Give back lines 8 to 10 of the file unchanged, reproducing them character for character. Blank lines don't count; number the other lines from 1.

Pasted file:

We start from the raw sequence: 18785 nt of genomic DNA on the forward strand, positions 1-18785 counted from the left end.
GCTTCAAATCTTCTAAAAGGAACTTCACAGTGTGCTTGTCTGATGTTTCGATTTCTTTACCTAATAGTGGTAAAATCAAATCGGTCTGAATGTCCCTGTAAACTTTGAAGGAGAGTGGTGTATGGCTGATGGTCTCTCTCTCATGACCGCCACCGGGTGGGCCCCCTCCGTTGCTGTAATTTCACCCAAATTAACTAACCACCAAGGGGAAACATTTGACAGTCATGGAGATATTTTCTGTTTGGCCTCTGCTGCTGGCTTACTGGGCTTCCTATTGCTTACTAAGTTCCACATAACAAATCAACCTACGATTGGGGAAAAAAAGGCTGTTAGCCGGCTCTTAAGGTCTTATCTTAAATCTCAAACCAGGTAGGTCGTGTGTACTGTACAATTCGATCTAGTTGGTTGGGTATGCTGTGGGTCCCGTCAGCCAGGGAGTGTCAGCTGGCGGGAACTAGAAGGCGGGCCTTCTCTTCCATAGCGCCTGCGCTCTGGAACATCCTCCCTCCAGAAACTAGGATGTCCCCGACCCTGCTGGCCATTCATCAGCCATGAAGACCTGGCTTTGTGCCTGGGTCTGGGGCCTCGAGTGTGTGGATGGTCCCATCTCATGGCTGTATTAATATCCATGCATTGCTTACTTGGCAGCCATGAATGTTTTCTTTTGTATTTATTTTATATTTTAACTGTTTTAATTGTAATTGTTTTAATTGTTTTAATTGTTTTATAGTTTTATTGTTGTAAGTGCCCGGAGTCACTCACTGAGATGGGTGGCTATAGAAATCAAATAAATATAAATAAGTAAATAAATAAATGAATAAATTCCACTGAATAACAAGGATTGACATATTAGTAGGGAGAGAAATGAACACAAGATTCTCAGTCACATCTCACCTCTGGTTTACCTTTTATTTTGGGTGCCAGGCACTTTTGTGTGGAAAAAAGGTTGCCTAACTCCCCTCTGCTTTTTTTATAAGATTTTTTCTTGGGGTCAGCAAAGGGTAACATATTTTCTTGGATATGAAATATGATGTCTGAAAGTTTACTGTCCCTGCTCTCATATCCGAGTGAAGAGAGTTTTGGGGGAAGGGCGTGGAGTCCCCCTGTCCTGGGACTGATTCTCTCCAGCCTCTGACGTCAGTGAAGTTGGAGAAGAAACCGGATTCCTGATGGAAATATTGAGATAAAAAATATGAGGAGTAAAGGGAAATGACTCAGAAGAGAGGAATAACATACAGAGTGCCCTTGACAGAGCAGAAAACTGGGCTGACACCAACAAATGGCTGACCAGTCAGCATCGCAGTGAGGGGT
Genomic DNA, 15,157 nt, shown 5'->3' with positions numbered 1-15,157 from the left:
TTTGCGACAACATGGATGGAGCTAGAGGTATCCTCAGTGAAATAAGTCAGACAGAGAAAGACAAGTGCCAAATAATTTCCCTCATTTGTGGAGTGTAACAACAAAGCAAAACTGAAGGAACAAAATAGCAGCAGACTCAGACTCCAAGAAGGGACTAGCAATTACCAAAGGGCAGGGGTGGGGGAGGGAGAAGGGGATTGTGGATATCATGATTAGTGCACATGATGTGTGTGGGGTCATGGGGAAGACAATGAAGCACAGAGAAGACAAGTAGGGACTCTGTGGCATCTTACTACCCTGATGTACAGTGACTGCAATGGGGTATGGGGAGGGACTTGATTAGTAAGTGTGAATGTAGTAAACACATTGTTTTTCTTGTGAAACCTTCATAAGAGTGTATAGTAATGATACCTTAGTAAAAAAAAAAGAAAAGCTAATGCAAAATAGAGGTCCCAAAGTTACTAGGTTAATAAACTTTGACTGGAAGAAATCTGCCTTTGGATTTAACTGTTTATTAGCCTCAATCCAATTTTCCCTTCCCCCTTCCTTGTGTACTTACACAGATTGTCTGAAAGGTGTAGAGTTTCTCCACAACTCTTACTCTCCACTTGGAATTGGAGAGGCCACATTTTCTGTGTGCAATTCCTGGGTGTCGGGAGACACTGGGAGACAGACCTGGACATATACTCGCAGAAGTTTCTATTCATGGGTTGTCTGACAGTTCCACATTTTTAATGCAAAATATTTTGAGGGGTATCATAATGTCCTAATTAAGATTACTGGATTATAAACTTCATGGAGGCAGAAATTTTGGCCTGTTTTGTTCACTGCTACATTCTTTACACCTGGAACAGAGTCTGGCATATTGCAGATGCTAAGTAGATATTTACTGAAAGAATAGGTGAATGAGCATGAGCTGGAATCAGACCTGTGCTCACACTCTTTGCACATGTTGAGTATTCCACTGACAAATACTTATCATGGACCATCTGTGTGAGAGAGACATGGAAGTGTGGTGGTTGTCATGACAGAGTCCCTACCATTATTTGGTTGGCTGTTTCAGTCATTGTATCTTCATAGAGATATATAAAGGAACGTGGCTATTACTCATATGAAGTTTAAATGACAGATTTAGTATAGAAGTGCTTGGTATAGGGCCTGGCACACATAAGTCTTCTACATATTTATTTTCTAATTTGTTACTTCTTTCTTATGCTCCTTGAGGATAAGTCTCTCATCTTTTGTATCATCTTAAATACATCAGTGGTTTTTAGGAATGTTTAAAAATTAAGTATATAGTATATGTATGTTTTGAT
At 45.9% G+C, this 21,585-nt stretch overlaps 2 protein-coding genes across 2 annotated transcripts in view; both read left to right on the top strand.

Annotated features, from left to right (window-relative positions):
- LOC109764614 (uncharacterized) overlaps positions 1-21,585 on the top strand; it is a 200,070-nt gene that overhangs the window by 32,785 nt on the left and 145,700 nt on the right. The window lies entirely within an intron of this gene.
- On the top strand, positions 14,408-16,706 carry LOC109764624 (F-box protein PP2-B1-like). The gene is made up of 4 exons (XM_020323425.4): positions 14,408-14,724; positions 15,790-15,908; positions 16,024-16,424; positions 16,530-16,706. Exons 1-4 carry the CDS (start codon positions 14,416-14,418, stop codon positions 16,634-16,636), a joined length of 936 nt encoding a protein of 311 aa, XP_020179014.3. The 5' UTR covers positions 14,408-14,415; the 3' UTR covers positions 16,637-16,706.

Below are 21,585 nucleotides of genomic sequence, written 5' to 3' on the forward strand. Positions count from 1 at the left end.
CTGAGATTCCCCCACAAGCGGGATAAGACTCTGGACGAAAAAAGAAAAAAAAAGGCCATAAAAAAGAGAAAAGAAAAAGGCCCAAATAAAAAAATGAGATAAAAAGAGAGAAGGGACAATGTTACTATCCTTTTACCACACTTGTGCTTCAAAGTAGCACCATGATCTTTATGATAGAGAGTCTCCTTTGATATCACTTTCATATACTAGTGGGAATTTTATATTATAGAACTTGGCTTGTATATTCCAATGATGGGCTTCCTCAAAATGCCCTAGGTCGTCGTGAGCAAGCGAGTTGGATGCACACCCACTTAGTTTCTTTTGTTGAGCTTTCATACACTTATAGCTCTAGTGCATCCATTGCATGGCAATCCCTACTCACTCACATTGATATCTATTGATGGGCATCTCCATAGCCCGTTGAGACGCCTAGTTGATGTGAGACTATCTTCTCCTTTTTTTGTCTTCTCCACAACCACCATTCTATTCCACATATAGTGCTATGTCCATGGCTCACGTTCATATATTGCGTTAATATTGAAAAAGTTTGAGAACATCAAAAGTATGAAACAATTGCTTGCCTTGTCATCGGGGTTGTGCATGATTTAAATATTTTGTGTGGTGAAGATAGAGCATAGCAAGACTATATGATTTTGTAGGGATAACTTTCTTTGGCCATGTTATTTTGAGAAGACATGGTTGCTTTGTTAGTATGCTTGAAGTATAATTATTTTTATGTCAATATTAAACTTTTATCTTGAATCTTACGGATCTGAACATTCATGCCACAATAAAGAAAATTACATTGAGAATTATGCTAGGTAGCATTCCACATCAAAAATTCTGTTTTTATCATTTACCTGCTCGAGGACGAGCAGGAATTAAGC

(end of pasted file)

- On the top strand, positions 14,408-16,706 carry LOC109764624 (F-box protein PP2-B1-like). The gene is made up of 4 exons (XM_020323425.4): positions 14,408-14,724; positions 15,790-15,908; positions 16,024-16,424; positions 16,530-16,706. Exons 1-4 carry the CDS (start codon positions 14,416-14,418, stop codon positions 16,634-16,636), a joined length of 936 nt encoding a protein of 311 aa, XP_020179014.3. The 5' UTR covers positions 14,408-14,415; the 3' UTR covers positions 16,637-16,706.

Below are 21,585 nucleotides of genomic sequence, written 5' to 3' on the forward strand. Positions count from 1 at the left end.
CTGAGATTCCCCCACAAGCGGGATAAGACTCTGGACGAAAAAAGAAAAAAAAAGGCCATAAAAAAGAGAAAAGAAAAAGGCCCAAATAAAAAAATGAGATAAAAAGAGAGAAGGGACAATGTTACTATCCTTTTACCACACTTGTGCTTCAAAGTAGCACCATGATCTTTATGATAGAGAGTCTCCTTTGATATCACTTTCATATACTAGTGGGAATTTTATATTATAGAACTTGGCTTGTATATTCCAATGATGGGCTTCCTCAAAATGCCCTAGGTCGTCGTGAGCAAGCGAGTTGGATGCACACCCACTTAGTTTCTTTTGTTGAGCTTTCATACACTTATAGCTCTAGTGCATCCATTGCATGGCAATCCCTACTCACTCACATTGATATCTATTGATGGGCATCTCCATAGCCCGTTGAGACGCCTAGTTGATGTGAGACTATCTTCTCCTTTTTTTGTCTTCTCCACAACCACCATTCTATTCCACATATAGTGCTATGTCCATGGCTCACGTTCATATATTGCGTTAATATTGAAAAAGTTTGAGAACATCAAAAGTATGAAACAATTGCTTGCCTTGTCATCGGGGTTGTGCATGATTTAAATATTTTGTGTGGTGAAGATAGAGCATAGCAAGACTATATGATTTTGTAGGGATAACTTTCTTTGGCCATGTTATTTTGAGAAGACATGGTTGCTTTGTTAGTATGCTTGAAGTATAATTATTTTTATGTCAATATTAAACTTTTATCTTGAATCTTACGGATCTGAACATTCATGCCACAATAAAGAAAATTACATTGAGAATTATGCTAGGTAGCATTCCACATCAAAAATTCTGTTTTTATCATTTACCTGCTCGAGGACGAGCAGGAATTAAGC